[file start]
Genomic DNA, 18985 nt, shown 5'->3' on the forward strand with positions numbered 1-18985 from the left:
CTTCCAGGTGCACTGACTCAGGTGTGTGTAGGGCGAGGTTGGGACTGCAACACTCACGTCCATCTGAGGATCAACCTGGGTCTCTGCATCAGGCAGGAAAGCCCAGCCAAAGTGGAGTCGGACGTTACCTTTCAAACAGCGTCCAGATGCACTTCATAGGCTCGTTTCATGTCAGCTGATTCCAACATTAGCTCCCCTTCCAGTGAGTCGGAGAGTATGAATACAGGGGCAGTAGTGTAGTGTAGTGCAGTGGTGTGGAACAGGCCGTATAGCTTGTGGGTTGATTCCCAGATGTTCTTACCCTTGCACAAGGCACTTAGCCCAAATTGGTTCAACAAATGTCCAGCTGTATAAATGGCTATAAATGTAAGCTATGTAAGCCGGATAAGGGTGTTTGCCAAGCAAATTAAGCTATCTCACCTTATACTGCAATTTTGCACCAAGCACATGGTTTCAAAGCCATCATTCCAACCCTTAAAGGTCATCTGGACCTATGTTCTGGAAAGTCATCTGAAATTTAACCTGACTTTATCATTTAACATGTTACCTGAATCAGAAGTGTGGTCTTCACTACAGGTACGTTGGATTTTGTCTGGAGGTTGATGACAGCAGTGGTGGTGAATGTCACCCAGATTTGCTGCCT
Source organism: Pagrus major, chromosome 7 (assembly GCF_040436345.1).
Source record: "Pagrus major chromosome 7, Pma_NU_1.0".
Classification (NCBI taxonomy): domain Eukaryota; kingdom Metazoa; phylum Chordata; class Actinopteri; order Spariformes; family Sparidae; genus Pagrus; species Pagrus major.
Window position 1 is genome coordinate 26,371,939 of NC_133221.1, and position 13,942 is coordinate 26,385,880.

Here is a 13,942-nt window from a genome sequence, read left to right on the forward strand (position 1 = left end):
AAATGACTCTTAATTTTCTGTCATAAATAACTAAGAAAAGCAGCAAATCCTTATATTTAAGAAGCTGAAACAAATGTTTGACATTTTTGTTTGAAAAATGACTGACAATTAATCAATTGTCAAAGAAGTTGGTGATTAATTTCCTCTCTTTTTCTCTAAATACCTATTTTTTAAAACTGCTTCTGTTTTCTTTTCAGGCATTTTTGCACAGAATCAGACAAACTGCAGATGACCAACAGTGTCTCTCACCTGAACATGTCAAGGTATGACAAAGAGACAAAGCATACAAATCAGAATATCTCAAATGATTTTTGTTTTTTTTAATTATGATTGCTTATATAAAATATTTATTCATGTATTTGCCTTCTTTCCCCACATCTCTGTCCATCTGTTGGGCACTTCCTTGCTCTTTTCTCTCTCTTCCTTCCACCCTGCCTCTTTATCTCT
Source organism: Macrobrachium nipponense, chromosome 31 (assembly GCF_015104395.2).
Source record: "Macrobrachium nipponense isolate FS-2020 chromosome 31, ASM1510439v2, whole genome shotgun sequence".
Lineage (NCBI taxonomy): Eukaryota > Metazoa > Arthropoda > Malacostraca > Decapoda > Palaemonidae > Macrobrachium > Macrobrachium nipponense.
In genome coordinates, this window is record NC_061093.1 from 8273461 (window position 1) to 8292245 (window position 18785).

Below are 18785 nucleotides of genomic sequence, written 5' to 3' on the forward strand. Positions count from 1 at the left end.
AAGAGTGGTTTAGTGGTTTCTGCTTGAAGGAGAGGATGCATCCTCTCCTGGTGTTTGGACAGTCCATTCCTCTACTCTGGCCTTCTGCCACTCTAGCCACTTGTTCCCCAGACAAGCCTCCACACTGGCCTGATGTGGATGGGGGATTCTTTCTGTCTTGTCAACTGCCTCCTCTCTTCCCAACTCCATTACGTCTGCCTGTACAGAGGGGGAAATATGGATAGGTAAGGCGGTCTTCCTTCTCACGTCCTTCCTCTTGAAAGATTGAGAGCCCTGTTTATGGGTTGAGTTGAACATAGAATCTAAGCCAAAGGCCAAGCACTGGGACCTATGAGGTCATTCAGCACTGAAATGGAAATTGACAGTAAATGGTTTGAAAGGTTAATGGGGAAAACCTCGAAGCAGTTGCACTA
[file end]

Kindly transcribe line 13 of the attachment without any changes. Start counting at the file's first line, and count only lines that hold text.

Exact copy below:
Below are 18785 nucleotides of genomic sequence, written 5' to 3' on the forward strand. Positions count from 1 at the left end.